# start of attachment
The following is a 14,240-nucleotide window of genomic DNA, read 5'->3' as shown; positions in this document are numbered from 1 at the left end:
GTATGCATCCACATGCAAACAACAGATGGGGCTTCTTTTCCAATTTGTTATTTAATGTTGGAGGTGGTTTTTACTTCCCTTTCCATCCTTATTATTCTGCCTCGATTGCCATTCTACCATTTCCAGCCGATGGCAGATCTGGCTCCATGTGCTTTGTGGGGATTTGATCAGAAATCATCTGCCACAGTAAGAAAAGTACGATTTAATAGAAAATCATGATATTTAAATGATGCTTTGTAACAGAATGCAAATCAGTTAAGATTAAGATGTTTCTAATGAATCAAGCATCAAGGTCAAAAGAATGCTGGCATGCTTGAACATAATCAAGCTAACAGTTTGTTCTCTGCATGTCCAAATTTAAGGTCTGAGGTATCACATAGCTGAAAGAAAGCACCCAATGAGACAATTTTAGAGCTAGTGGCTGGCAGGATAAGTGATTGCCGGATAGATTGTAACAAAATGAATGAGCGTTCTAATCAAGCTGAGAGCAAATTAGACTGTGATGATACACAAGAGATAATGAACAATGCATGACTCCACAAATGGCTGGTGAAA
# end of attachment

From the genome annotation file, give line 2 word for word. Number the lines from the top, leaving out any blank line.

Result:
GTATGCATCCACATGCAAACAACAGATGGGGCTTCTTTTCCAATTTGTTATTTAATGTTGGAGGTGGTTTTTACTTCCCTTTCCATCCTTATTATTCTGCCTCGATTGCCATTCTACCATTTCCAGCCGATGGCAGATCTGGCTCCATGTGCTTTGTGGGGATTTGATCAGAAATCATCTGCCACAGTAAGAAAAGTACGATTTAATAGAAAATCATGATATTTAAATGATGCTTTGTAACAGAATGCAAATCAGTTAAGATTAAGATGTTTCTAATGAATCAAGCATCAAGGTCAAAAGAATGCTGGCATGCTTGAACATAATCAAGCTAACAGTTTGTTCTCTGCATGTCCAAATTTAAGGTCTGAGGTATCACATAGCTGAAAGAAAGCACCCAATGAGACAATTTTAGAGCTAGTGGCTGGCAGGATAAGTGATTGCCGGATAGATTGTAACAAAATGAATGAGCGTTCTAATCAAGCTGAGAGCAAATTAGACTGTGATGATACACAAGAGATAATGAACAATGCATGACTCCACAAATGGCTGGTGAAA